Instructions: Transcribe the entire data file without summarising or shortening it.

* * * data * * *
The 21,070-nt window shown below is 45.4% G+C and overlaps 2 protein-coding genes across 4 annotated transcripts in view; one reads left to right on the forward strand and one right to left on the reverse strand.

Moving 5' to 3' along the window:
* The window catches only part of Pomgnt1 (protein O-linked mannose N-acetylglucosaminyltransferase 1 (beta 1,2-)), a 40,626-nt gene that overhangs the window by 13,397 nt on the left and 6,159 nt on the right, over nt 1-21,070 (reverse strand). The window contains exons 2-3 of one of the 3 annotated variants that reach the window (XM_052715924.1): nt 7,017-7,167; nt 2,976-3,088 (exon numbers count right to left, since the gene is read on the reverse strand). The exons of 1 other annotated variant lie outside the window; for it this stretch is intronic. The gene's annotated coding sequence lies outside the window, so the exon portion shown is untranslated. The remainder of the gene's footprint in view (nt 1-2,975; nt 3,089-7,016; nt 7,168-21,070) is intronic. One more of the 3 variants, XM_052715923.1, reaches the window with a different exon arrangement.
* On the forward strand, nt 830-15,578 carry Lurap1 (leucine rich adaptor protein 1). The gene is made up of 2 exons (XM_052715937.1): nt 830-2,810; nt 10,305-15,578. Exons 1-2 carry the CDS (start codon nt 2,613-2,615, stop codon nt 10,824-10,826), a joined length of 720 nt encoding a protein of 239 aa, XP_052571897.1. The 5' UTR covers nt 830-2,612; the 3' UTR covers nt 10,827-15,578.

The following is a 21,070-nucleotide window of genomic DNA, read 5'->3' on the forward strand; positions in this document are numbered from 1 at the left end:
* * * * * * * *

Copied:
The 21,070-nt window shown below is 45.4% G+C and overlaps 2 protein-coding genes across 4 annotated transcripts in view; one reads left to right on the forward strand and one right to left on the reverse strand.

Moving 5' to 3' along the window:
* The window catches only part of Pomgnt1 (protein O-linked mannose N-acetylglucosaminyltransferase 1 (beta 1,2-)), a 40,626-nt gene that overhangs the window by 13,397 nt on the left and 6,159 nt on the right, over nt 1-21,070 (reverse strand). The window contains exons 2-3 of one of the 3 annotated variants that reach the window (XM_052715924.1): nt 7,017-7,167; nt 2,976-3,088 (exon numbers count right to left, since the gene is read on the reverse strand). The exons of 1 other annotated variant lie outside the window; for it this stretch is intronic. The gene's annotated coding sequence lies outside the window, so the exon portion shown is untranslated. The remainder of the gene's footprint in view (nt 1-2,975; nt 3,089-7,016; nt 7,168-21,070) is intronic. One more of the 3 variants, XM_052715923.1, reaches the window with a different exon arrangement.
* On the forward strand, nt 830-15,578 carry Lurap1 (leucine rich adaptor protein 1). The gene is made up of 2 exons (XM_052715937.1): nt 830-2,810; nt 10,305-15,578. Exons 1-2 carry the CDS (start codon nt 2,613-2,615, stop codon nt 10,824-10,826), a joined length of 720 nt encoding a protein of 239 aa, XP_052571897.1. The 5' UTR covers nt 830-2,612; the 3' UTR covers nt 10,827-15,578.

The following is a 21,070-nucleotide window of genomic DNA, read 5'->3' on the forward strand; positions in this document are numbered from 1 at the left end: